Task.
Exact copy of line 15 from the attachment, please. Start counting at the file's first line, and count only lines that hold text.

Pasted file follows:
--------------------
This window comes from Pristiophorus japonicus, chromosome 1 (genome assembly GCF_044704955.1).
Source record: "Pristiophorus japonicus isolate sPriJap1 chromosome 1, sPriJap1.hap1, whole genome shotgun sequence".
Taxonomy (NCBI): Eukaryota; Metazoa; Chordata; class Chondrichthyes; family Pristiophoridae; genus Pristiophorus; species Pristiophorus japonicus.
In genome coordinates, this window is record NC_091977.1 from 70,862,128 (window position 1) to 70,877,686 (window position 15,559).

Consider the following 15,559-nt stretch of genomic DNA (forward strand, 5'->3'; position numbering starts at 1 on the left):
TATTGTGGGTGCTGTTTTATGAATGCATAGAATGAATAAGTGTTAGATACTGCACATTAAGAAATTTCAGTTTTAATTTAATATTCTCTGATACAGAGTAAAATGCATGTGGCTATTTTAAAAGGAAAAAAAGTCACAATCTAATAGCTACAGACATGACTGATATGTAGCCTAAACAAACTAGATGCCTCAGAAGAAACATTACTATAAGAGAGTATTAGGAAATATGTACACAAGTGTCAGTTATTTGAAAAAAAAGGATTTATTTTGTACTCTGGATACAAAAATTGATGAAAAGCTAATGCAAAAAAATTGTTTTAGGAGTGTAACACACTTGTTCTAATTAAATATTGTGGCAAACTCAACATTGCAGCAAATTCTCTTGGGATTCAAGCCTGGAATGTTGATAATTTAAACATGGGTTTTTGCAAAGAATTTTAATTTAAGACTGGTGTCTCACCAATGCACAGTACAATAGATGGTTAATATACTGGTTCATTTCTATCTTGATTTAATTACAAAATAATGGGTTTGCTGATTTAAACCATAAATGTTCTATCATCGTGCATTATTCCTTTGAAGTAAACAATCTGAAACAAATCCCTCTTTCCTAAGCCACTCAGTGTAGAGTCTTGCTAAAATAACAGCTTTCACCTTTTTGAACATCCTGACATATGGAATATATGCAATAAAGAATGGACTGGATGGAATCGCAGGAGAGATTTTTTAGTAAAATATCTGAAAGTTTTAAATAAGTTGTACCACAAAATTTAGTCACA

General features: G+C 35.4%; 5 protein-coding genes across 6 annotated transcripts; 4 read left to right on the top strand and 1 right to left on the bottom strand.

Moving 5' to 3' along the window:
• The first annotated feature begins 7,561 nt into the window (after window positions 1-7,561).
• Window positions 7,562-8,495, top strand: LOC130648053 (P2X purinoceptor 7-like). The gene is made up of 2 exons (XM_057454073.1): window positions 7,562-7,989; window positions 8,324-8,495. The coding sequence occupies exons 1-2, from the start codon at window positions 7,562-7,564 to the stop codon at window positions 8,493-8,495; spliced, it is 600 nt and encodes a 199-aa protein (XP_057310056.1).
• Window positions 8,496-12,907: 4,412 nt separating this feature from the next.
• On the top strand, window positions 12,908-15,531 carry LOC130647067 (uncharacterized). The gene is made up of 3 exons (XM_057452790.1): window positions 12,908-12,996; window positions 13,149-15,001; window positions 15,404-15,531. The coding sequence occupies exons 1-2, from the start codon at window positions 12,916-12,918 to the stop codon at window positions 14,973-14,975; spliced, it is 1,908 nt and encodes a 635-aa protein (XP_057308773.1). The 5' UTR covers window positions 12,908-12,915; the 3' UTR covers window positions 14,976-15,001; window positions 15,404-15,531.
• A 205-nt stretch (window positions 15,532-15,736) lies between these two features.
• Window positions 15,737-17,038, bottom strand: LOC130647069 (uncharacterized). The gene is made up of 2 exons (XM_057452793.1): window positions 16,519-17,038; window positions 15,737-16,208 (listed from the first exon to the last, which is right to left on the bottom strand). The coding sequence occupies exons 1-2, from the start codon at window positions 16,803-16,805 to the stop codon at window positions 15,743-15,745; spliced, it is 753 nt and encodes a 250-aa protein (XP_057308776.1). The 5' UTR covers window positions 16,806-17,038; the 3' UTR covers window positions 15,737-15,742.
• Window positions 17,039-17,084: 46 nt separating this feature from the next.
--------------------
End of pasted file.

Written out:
• Window positions 17,039-17,084: 46 nt separating this feature from the next.